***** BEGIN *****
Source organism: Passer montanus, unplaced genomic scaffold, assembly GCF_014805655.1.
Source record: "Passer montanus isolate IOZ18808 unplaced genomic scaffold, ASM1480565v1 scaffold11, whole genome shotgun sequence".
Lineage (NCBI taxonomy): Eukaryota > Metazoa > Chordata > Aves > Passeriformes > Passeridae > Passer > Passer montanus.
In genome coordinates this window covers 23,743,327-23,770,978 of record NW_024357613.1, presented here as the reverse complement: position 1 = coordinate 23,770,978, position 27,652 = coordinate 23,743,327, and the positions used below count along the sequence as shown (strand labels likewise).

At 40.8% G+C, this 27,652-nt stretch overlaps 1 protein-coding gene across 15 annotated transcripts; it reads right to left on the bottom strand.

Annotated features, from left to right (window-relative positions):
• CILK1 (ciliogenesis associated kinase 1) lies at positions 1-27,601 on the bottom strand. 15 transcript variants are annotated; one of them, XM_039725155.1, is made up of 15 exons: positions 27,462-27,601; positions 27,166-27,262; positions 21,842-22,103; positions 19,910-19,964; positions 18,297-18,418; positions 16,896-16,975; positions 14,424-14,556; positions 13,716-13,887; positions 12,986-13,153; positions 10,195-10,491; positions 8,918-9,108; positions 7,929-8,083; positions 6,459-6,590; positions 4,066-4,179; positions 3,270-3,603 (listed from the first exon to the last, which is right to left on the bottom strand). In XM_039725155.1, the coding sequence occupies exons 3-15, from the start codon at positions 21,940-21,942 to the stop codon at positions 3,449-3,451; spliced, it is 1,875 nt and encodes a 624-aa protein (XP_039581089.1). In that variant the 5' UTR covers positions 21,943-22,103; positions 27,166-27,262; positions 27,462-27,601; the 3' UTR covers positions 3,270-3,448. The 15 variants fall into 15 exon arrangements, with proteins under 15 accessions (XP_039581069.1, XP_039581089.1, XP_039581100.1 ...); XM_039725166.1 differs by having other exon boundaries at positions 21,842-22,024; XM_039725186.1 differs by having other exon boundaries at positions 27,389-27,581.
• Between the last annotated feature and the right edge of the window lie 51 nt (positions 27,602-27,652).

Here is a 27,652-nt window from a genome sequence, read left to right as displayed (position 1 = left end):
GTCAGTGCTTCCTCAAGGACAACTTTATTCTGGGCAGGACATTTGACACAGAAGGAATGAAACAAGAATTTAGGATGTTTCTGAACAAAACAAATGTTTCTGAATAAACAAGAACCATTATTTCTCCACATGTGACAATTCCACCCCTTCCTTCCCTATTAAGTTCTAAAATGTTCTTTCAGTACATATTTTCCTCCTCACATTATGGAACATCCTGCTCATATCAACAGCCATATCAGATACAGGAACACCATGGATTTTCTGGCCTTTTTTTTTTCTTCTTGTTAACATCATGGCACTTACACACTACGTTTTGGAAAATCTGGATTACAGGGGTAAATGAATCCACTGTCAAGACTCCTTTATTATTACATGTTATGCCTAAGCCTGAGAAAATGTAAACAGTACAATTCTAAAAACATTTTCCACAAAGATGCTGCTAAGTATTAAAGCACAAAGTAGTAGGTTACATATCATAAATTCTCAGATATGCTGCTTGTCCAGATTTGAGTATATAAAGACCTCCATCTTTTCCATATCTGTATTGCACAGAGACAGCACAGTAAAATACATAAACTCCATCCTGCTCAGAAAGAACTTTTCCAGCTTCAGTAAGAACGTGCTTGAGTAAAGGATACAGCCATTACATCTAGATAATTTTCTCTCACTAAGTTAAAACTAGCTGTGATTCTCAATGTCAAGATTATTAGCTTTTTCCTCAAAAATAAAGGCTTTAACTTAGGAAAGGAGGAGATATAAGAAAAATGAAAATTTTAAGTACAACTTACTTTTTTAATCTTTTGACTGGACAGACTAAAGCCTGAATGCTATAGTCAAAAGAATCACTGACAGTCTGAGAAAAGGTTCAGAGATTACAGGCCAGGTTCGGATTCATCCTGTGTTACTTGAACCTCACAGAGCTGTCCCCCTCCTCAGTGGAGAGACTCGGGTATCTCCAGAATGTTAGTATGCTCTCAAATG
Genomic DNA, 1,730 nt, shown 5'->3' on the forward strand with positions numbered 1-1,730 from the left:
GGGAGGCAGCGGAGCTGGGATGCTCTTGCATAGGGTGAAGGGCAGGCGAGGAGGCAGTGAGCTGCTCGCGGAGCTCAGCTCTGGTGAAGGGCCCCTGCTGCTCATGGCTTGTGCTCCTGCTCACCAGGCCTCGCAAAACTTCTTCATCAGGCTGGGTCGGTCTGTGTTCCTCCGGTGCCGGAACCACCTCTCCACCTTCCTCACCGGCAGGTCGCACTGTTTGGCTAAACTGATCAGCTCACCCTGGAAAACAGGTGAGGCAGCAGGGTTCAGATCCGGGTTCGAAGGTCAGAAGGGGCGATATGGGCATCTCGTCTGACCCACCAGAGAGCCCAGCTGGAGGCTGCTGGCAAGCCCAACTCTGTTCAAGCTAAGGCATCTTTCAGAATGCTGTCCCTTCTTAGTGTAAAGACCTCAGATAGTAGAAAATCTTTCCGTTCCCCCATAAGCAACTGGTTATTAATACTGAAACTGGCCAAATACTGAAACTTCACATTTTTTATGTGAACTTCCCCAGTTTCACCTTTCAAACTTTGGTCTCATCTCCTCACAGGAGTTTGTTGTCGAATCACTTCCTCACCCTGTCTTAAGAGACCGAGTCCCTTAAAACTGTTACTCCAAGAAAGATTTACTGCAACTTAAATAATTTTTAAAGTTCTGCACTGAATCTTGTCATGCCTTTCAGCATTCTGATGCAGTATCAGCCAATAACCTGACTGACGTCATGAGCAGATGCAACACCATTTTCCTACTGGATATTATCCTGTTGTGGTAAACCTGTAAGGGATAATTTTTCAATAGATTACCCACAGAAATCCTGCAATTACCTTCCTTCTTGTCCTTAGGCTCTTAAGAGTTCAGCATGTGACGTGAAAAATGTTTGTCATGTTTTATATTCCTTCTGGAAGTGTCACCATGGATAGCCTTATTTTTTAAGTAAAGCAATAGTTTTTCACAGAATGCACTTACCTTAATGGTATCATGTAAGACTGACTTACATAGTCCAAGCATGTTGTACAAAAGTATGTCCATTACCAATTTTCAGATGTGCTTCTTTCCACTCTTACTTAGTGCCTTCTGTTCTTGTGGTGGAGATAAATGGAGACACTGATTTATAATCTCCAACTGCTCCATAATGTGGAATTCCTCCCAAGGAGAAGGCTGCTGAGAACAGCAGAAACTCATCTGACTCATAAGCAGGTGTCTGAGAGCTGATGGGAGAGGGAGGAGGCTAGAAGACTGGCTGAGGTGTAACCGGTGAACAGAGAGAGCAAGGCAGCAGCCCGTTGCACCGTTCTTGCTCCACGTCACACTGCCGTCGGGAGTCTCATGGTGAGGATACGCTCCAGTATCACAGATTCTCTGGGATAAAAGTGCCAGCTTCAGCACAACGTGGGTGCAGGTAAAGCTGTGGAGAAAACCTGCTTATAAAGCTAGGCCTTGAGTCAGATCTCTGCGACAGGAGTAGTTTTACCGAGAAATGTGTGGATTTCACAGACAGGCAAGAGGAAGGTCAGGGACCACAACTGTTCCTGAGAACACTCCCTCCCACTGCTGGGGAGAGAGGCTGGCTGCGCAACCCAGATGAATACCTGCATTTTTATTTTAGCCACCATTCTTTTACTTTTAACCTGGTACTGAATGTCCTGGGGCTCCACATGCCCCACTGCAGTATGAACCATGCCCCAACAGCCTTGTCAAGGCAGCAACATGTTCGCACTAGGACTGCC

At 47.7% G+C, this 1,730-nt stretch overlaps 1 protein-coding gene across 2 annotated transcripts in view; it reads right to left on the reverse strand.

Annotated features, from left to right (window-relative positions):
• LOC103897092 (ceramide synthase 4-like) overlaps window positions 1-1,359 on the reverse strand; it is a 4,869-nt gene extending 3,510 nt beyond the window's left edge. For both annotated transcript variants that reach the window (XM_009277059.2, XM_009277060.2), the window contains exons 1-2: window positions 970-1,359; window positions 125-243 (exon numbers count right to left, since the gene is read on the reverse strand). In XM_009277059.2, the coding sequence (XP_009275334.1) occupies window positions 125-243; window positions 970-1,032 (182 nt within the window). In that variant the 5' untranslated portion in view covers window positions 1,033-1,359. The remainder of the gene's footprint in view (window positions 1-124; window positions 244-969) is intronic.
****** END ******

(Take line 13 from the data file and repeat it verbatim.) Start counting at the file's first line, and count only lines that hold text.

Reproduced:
At 47.7% G+C, this 1,730-nt stretch overlaps 1 protein-coding gene across 2 annotated transcripts in view; it reads right to left on the reverse strand.